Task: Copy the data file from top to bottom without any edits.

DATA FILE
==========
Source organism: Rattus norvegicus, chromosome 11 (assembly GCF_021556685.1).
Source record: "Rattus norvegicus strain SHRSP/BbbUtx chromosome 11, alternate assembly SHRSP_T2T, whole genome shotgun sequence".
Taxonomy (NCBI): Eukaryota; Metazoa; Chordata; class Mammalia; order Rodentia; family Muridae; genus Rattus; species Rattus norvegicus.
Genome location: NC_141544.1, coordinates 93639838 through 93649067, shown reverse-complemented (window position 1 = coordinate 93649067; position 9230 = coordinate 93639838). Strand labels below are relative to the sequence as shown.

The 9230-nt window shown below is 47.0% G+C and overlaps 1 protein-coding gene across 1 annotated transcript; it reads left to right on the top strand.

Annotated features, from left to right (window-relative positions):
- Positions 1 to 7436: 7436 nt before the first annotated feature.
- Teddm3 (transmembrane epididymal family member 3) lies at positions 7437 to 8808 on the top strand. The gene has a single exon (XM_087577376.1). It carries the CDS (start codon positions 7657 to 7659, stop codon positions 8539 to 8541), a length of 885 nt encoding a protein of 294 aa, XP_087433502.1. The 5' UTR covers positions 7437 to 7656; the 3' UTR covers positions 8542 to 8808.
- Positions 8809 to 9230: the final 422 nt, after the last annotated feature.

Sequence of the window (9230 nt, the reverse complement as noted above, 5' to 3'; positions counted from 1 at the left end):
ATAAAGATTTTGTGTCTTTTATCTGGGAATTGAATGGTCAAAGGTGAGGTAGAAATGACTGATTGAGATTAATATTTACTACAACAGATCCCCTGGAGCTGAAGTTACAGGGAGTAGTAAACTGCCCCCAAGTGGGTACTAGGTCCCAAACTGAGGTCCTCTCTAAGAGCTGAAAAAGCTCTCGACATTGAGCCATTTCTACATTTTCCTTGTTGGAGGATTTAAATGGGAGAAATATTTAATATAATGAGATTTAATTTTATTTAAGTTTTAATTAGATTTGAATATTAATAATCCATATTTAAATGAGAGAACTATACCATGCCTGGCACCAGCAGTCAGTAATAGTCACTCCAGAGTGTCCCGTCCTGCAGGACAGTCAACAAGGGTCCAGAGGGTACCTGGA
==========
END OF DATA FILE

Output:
Source organism: Rattus norvegicus, chromosome 11 (assembly GCF_021556685.1).
Source record: "Rattus norvegicus strain SHRSP/BbbUtx chromosome 11, alternate assembly SHRSP_T2T, whole genome shotgun sequence".
Taxonomy (NCBI): Eukaryota; Metazoa; Chordata; class Mammalia; order Rodentia; family Muridae; genus Rattus; species Rattus norvegicus.
Genome location: NC_141544.1, coordinates 93639838 through 93649067, shown reverse-complemented (window position 1 = coordinate 93649067; position 9230 = coordinate 93639838). Strand labels below are relative to the sequence as shown.

The 9230-nt window shown below is 47.0% G+C and overlaps 1 protein-coding gene across 1 annotated transcript; it reads left to right on the top strand.

Annotated features, from left to right (window-relative positions):
- Positions 1 to 7436: 7436 nt before the first annotated feature.
- Teddm3 (transmembrane epididymal family member 3) lies at positions 7437 to 8808 on the top strand. The gene has a single exon (XM_087577376.1). It carries the CDS (start codon positions 7657 to 7659, stop codon positions 8539 to 8541), a length of 885 nt encoding a protein of 294 aa, XP_087433502.1. The 5' UTR covers positions 7437 to 7656; the 3' UTR covers positions 8542 to 8808.
- Positions 8809 to 9230: the final 422 nt, after the last annotated feature.

Sequence of the window (9230 nt, the reverse complement as noted above, 5' to 3'; positions counted from 1 at the left end):
ATAAAGATTTTGTGTCTTTTATCTGGGAATTGAATGGTCAAAGGTGAGGTAGAAATGACTGATTGAGATTAATATTTACTACAACAGATCCCCTGGAGCTGAAGTTACAGGGAGTAGTAAACTGCCCCCAAGTGGGTACTAGGTCCCAAACTGAGGTCCTCTCTAAGAGCTGAAAAAGCTCTCGACATTGAGCCATTTCTACATTTTCCTTGTTGGAGGATTTAAATGGGAGAAATATTTAATATAATGAGATTTAATTTTATTTAAGTTTTAATTAGATTTGAATATTAATAATCCATATTTAAATGAGAGAACTATACCATGCCTGGCACCAGCAGTCAGTAATAGTCACTCCAGAGTGTCCCGTCCTGCAGGACAGTCAACAAGGGTCCAGAGGGTACCTGGA